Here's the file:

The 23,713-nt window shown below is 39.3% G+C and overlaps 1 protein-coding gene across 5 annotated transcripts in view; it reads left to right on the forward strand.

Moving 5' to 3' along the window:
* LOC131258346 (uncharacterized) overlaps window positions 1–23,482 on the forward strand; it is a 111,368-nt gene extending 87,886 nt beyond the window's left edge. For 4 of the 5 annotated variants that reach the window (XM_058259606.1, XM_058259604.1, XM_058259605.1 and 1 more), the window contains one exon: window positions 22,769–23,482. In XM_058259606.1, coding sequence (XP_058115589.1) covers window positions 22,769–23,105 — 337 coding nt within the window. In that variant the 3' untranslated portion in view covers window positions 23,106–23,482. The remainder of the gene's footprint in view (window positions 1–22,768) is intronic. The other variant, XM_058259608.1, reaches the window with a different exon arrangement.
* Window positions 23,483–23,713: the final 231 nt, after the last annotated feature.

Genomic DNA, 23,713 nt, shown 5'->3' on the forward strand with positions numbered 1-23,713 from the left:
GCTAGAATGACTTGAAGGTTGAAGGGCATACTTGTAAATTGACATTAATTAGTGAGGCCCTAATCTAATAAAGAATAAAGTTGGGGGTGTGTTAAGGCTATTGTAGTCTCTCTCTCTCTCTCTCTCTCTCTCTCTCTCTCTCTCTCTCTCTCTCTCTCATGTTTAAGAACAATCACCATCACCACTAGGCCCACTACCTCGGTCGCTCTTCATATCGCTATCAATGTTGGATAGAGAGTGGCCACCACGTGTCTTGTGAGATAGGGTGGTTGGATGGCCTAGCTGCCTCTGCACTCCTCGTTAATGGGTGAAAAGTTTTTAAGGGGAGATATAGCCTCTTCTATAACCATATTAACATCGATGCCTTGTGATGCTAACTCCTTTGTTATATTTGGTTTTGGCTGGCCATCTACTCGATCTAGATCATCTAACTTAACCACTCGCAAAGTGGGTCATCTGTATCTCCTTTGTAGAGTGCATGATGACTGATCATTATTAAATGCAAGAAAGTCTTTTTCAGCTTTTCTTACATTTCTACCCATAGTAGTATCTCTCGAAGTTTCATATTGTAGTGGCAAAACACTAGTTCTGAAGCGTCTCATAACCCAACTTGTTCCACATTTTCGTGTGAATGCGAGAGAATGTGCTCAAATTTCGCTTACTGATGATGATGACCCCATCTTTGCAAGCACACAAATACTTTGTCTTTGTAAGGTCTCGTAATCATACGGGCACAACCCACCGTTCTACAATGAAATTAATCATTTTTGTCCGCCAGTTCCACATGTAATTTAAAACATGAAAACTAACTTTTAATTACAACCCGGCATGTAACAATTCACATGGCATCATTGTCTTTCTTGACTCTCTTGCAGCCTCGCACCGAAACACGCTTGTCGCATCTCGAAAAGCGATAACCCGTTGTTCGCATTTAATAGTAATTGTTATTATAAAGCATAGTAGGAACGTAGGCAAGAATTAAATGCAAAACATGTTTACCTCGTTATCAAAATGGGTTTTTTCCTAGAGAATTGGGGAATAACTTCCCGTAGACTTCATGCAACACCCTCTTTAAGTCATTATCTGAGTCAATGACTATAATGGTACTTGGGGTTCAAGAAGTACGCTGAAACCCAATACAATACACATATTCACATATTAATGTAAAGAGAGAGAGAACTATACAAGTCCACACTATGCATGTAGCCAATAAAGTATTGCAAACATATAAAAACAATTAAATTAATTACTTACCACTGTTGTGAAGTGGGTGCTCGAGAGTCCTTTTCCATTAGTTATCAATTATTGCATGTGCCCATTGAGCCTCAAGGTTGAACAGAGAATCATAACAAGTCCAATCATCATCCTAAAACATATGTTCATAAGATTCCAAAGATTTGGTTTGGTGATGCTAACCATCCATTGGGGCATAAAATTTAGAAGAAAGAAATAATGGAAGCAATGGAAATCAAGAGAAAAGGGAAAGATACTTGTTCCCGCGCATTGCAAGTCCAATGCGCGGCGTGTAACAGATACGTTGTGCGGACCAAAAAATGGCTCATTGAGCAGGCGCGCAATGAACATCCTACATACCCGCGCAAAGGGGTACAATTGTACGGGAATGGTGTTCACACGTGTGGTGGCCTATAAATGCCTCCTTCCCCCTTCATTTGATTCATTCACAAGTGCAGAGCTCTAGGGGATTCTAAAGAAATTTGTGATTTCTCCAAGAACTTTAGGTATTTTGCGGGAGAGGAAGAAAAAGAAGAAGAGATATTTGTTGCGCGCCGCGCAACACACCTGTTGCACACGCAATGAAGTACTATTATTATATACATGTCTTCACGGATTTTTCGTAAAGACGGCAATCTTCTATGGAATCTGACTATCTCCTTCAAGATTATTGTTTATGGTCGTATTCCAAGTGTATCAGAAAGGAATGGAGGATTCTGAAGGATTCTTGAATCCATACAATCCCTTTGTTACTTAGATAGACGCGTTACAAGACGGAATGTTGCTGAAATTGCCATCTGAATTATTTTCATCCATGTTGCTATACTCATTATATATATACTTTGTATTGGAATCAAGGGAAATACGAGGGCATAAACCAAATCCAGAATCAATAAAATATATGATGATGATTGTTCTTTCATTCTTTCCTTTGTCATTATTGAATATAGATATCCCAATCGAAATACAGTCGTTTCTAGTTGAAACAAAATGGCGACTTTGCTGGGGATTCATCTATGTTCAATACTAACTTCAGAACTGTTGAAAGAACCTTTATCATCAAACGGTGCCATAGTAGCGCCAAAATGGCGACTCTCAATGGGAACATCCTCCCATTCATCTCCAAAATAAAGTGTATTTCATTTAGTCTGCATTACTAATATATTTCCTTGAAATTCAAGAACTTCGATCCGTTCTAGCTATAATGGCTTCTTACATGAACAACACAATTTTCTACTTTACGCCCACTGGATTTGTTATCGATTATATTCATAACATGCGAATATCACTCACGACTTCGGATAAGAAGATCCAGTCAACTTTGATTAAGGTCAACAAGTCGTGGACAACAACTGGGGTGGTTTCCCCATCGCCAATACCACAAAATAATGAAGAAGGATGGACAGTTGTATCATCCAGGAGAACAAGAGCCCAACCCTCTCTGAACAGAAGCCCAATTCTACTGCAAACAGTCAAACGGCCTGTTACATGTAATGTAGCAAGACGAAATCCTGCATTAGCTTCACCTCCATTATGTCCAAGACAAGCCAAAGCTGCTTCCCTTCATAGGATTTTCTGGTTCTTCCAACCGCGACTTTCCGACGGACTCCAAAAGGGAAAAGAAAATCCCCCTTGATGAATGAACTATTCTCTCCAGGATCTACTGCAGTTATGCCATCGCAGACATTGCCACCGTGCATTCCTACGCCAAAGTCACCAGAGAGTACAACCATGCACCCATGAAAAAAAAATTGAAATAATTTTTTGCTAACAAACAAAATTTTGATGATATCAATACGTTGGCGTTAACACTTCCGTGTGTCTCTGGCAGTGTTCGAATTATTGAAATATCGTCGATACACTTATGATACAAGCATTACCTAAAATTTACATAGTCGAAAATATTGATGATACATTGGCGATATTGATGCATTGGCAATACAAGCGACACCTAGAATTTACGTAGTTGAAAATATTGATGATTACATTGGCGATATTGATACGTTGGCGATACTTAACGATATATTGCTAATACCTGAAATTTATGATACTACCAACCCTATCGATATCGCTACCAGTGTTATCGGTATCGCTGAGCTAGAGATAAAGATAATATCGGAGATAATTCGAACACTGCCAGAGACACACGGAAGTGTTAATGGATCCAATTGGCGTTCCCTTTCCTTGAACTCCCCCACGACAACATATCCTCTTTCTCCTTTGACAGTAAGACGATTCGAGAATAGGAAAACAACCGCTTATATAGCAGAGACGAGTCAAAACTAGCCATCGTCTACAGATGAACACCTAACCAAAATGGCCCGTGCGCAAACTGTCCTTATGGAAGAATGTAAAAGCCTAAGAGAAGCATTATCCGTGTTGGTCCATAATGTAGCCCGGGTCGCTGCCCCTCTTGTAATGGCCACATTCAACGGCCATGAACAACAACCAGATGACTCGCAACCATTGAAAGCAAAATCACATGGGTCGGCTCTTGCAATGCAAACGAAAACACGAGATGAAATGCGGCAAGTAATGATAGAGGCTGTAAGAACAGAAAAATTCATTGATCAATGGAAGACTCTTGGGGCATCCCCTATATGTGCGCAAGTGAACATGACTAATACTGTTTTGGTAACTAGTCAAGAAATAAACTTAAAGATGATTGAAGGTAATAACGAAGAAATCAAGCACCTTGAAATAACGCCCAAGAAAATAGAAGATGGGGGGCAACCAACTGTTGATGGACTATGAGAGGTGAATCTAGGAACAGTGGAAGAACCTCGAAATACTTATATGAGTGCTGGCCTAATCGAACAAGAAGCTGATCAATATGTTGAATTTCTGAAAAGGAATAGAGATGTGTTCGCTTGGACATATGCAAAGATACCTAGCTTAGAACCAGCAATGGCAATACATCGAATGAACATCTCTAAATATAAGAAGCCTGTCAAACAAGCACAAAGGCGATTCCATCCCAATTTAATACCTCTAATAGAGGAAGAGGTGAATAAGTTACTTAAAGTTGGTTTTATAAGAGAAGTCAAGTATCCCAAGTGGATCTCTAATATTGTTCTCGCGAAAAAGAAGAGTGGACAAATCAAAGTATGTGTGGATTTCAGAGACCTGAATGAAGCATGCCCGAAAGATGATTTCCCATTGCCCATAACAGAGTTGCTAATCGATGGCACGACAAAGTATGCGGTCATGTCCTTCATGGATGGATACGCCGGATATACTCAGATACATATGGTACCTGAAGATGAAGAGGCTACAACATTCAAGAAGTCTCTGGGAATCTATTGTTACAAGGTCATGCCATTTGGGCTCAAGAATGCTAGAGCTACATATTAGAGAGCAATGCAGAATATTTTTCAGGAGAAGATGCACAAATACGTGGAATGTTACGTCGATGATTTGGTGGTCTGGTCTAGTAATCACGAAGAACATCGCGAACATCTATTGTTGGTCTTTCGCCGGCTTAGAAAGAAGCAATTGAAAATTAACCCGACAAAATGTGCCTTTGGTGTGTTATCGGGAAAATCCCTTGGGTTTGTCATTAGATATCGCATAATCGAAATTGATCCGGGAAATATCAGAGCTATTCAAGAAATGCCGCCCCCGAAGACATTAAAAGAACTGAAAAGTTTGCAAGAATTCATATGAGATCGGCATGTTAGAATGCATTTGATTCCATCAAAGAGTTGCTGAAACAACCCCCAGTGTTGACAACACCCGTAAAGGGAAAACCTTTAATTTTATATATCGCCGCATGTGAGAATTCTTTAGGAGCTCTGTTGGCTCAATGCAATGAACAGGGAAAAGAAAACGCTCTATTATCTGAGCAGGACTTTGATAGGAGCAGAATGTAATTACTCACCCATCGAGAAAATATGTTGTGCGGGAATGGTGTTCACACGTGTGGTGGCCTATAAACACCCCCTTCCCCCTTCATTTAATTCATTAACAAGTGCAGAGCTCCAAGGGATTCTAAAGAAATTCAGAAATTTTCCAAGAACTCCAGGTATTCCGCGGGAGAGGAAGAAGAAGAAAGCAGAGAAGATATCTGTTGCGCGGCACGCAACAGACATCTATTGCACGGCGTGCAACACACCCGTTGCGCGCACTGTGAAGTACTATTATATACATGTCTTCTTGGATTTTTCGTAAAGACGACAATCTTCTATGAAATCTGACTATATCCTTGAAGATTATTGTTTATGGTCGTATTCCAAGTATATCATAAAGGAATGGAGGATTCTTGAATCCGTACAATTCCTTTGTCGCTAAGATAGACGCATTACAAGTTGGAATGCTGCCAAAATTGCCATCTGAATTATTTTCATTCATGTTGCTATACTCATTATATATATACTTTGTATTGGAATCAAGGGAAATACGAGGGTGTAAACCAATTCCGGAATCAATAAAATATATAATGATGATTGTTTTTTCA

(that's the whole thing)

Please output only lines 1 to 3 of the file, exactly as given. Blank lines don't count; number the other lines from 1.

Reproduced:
The 23,713-nt window shown below is 39.3% G+C and overlaps 1 protein-coding gene across 5 annotated transcripts in view; it reads left to right on the forward strand.

Moving 5' to 3' along the window:
* LOC131258346 (uncharacterized) overlaps window positions 1–23,482 on the forward strand; it is a 111,368-nt gene extending 87,886 nt beyond the window's left edge. For 4 of the 5 annotated variants that reach the window (XM_058259606.1, XM_058259604.1, XM_058259605.1 and 1 more), the window contains one exon: window positions 22,769–23,482. In XM_058259606.1, coding sequence (XP_058115589.1) covers window positions 22,769–23,105 — 337 coding nt within the window. In that variant the 3' untranslated portion in view covers window positions 23,106–23,482. The remainder of the gene's footprint in view (window positions 1–22,768) is intronic. The other variant, XM_058259608.1, reaches the window with a different exon arrangement.